The dog days of summer are nearly over and twilight lengthens, dissolving into cooler evenings. Some places in the garden are getting that summer fatigued stoop and the mind lightly turns not to love, but to football!
This is the perfect time for setting out the fall bloomers so the land will not become suddenly, depressingly colorless. From the 9th floor of my building I note the topmost maple branches blooming, dreaming about spinning their cups into gold. My thoughts light like the first emerging monarch butterfly upon how time is hurrying to the end/beginning of the Earth’s circle dance around the sun. With that idea in mind, I start turning in at the craft store more often, planning the next seasons’ home decor.
Autumn is coming. Is the light fading at work? Is there a little less joy when the commute ends in the parking lot? Are fewer challenges presenting and every project old news? At the top of the salary grade for the position?
It may be career summer’s end. Start collecting positive evaluations.
How much did your sales influence the company’s bottom line? Can you quote numbers for your resume update?
What quality of work did the team under your watch produce? Do you have graphics to prove it? White papers?
What did the clients say? Can you get those glowing reports in post-able form?
Is there a digital album of the “best of the best”–the sweetest fruit–in words and images?
Is there a Linked-In profile update working? Are other companies watching you?
Like the first tints of gold on the Maple leaf, that comfortable, but slightly itchy feeling may be the first sign of stagnation at work. When the “light” or the “passion” shifts in a career or a job there comes a “summer fatigued” feeling. It may be time to do what my mom used to do when summer’s best was all over the kitchen table, at its peak and abundant: start canning, preserving and making wine. Start capturing the best of career/job summer before the frost of disaffection comes.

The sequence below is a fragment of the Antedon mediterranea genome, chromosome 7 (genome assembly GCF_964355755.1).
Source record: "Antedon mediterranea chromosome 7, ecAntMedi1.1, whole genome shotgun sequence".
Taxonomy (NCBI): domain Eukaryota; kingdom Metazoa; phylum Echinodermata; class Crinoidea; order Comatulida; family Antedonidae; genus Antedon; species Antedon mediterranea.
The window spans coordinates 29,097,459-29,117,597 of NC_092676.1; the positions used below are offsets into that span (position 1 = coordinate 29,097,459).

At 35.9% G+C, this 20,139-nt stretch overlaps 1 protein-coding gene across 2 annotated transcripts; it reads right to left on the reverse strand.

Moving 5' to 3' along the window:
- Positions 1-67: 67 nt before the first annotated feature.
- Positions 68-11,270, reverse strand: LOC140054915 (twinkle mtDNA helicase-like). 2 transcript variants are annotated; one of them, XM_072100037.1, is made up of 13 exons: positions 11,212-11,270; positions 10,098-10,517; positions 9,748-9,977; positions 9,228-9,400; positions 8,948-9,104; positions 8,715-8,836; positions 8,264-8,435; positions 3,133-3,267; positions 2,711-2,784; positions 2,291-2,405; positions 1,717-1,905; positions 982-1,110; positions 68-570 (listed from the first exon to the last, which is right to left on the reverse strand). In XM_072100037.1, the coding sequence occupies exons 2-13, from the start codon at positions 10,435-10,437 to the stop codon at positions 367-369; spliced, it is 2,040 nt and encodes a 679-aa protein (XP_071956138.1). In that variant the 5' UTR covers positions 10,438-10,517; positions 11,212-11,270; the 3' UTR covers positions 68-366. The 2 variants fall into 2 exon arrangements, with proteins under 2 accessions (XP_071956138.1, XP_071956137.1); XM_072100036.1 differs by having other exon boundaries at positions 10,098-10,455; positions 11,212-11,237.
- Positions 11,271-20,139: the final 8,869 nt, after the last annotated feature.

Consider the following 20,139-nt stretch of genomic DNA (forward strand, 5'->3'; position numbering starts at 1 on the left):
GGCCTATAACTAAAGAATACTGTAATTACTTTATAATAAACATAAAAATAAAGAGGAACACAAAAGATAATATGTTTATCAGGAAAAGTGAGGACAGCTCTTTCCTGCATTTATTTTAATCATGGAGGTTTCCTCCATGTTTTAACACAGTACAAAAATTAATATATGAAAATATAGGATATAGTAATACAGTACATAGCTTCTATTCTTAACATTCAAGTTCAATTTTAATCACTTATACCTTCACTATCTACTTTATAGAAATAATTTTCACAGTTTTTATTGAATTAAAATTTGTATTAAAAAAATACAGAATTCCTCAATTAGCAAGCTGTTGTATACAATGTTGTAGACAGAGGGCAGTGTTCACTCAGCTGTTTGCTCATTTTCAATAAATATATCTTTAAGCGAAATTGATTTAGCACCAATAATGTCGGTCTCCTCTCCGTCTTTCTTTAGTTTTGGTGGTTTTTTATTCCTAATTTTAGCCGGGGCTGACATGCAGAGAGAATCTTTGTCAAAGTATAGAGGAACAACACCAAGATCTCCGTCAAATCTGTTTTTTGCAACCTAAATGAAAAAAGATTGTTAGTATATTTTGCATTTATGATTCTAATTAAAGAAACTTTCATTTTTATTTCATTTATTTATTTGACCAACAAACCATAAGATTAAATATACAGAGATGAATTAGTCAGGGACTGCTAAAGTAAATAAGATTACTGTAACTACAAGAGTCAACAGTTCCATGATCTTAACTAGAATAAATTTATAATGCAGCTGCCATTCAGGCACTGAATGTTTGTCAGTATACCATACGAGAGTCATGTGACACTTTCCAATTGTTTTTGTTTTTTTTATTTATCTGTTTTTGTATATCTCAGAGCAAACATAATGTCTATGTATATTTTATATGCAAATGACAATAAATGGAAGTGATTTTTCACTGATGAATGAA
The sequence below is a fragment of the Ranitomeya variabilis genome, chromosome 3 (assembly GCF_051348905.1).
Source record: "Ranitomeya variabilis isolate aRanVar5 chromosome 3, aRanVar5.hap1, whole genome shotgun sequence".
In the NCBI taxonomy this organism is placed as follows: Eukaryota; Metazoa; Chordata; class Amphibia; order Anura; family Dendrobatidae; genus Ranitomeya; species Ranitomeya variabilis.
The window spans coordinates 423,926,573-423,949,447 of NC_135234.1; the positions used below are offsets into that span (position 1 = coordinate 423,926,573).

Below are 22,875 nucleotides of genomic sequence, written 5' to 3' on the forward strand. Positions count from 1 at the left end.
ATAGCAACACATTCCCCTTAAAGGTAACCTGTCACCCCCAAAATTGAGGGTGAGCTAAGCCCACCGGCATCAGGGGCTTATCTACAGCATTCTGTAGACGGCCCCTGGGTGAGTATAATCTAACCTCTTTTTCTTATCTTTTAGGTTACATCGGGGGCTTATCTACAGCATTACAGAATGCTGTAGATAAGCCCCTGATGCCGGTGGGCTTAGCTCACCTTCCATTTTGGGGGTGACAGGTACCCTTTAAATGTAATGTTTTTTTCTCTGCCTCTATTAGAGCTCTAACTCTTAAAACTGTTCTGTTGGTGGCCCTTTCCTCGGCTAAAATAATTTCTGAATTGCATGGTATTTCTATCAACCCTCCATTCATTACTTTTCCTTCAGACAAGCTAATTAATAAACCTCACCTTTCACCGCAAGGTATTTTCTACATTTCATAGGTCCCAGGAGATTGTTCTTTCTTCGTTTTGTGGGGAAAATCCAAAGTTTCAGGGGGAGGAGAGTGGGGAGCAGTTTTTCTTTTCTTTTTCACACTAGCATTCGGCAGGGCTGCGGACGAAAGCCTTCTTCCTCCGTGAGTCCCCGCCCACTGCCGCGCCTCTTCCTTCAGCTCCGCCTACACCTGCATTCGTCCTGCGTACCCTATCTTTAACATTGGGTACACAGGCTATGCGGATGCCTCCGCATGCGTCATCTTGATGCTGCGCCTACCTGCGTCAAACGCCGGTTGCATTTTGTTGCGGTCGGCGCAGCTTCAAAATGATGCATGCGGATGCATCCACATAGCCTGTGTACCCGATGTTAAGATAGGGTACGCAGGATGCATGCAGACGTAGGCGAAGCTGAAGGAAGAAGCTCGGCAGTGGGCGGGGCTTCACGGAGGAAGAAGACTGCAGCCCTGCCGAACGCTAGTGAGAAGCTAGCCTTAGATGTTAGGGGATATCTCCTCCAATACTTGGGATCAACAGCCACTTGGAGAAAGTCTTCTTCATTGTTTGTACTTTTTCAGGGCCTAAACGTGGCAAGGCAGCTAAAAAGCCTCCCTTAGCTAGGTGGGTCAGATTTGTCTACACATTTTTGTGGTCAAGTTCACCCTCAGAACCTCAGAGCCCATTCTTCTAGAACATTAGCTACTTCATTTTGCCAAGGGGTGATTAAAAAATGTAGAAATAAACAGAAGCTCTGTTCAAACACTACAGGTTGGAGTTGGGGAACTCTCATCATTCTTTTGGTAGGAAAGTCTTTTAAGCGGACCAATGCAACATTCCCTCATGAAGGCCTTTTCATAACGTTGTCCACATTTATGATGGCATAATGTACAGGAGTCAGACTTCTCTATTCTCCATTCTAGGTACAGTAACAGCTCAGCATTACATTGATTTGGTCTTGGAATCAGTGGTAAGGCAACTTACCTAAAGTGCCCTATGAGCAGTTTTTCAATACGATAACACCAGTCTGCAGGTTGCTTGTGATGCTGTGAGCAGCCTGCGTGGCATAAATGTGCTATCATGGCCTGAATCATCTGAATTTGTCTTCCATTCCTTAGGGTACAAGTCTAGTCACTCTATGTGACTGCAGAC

Each kind of fruit has its own harvest-ready days in this season and many, noticeably,come to full readiness beginning mid-summer. Consider the “delicious time” of a career. Early harvest is a fortuitous time to stop and carefully examine the earliest produce of the first 30-60 days of a new job. For many employers, this is a “trial” period. Predictably, any kind of trouble in these days could mean loss of an entire harvest later.
Employers expect certain kinds and quality of results and development in workers within a specific time frame. Employees expect certain kinds and qualities of satisfaction and advancement in a specific time frame. There do exist situations in which the sampling of a worker’s produce is done way too early. Certain results/professional development need longer times. However, especially for workers in the lower tiers of the workplace terrace, the expert eye of a supervisor is often on-point.
As has been mentioned before there are expectations (new hire may or may not be told) already in place to be met. The 30-60-90 day plan from the employer’s viewpoint is intended to predict a potentially outstanding harvest or a productivity disaster (costs the company lost time and financial gain).
Employers want to know as early as possible whether or not to continue investing time and expertise (care, attention and fertilizer) in developing an employee.
Employees want to know as early as possible whether or not the workplace soil (opportunity for growth and learning) will support ongoing development.
Hopefully, the employee knows how she/he will be judged and has before accepting the offer presented the employer with a “preview”–the 30-60-90 day plan–the seed packet illustration of what kind of bloom to expect. In the garden and in careers certain questions have to be answered.
Here are the questions: Does the late summer sample show a potentially good harvest or a poor one? Is this tree/flower/worker going to produce a prize winner or an average bloom?